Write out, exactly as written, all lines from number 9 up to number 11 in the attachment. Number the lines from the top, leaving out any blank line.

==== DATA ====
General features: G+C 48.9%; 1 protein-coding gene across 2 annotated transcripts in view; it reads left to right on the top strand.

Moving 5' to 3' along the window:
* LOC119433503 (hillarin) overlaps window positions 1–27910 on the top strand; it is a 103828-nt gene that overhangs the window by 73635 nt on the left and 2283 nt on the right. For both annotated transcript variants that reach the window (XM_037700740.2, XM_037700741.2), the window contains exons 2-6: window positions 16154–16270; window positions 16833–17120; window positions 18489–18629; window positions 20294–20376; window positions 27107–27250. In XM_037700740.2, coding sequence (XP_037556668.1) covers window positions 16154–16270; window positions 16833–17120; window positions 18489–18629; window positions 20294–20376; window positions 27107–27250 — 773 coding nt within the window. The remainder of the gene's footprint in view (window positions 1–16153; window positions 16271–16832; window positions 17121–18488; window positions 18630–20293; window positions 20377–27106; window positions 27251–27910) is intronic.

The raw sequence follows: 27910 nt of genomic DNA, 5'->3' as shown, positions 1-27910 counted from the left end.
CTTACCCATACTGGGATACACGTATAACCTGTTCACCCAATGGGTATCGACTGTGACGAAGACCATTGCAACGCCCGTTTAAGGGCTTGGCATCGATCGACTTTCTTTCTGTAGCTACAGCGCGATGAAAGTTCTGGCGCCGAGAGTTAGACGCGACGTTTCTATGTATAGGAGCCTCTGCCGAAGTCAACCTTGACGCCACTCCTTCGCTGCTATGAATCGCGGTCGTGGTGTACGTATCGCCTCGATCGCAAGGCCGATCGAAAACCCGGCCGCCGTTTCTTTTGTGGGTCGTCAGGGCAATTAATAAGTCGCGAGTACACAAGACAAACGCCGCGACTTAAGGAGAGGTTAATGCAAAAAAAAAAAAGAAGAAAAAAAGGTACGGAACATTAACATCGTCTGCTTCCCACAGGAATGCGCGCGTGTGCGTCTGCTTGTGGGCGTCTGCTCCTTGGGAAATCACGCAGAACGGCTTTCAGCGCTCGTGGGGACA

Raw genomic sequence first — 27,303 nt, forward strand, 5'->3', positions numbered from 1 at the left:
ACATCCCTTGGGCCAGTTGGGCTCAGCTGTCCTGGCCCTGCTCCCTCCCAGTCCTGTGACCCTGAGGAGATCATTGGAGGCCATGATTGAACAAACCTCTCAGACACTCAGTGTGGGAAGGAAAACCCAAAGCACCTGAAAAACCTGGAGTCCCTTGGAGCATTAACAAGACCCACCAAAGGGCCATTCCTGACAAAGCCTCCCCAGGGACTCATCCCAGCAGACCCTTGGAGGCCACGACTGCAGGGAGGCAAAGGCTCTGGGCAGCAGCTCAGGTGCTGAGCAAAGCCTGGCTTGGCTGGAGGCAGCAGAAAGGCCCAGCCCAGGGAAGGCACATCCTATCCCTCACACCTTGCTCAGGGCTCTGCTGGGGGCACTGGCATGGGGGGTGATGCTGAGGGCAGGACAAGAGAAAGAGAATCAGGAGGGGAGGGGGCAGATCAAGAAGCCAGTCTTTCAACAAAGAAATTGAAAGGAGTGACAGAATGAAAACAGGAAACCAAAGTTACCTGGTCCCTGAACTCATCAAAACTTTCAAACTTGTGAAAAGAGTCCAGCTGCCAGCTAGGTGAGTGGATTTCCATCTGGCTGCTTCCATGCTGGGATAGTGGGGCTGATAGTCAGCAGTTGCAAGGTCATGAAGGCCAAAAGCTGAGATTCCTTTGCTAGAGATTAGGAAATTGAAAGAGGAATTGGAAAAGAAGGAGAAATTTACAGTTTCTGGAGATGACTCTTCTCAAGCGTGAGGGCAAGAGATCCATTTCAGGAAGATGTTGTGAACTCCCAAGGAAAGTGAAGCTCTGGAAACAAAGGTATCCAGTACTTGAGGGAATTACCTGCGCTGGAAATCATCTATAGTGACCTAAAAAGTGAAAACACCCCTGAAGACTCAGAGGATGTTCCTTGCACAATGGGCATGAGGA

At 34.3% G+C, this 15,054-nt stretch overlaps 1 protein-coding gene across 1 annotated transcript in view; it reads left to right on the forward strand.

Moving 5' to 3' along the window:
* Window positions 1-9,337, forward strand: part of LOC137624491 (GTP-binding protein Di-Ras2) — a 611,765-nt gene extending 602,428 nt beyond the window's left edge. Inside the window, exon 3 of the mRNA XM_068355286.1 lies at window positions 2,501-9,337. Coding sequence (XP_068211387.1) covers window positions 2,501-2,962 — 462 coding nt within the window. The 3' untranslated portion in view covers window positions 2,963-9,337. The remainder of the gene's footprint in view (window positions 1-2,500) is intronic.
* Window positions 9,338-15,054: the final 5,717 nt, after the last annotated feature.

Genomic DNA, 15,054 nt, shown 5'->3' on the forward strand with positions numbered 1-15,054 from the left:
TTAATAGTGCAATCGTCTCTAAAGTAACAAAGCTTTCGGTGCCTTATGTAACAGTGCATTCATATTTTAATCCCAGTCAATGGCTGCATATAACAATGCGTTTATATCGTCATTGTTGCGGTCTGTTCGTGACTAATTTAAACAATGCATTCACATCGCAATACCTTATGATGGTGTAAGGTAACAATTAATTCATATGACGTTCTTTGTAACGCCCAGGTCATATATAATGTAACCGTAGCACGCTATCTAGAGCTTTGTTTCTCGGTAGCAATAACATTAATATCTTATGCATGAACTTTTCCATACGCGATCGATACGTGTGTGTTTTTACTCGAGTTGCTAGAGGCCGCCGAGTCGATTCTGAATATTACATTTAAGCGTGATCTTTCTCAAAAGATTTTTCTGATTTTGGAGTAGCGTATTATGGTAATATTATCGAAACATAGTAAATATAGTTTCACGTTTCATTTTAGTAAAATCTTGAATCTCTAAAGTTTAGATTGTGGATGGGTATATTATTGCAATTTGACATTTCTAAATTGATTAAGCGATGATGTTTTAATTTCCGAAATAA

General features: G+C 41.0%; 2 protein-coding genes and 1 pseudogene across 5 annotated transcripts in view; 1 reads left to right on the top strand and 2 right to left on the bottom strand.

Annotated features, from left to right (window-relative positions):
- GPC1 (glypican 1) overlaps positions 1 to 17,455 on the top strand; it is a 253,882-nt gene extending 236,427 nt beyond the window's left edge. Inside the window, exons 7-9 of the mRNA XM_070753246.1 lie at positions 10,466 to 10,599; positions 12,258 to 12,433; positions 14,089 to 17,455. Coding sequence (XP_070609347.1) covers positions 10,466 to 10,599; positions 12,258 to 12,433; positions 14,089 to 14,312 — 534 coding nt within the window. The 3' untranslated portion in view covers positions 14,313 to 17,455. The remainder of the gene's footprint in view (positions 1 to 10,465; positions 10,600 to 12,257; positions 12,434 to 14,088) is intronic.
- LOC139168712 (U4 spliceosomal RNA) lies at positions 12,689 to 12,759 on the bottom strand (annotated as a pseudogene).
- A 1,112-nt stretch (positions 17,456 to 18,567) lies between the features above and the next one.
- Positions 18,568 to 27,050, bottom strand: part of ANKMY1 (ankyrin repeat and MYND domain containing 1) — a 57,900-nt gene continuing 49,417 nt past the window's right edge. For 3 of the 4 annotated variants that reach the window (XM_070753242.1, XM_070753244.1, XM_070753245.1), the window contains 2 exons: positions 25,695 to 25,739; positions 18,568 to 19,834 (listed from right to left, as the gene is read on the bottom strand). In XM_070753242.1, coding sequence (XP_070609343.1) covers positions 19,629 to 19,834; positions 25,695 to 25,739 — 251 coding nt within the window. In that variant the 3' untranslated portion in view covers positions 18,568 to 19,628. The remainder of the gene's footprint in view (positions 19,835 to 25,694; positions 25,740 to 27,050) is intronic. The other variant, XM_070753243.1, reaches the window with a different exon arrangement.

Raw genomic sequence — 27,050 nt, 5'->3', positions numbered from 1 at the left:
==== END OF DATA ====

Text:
Moving 5' to 3' along the window:
* Window positions 1-9,337, forward strand: part of LOC137624491 (GTP-binding protein Di-Ras2) — a 611,765-nt gene extending 602,428 nt beyond the window's left edge. Inside the window, exon 3 of the mRNA XM_068355286.1 lies at window positions 2,501-9,337. Coding sequence (XP_068211387.1) covers window positions 2,501-2,962 — 462 coding nt within the window. The 3' untranslated portion in view covers window positions 2,963-9,337. The remainder of the gene's footprint in view (window positions 1-2,500) is intronic.
* Window positions 9,338-15,054: the final 5,717 nt, after the last annotated feature.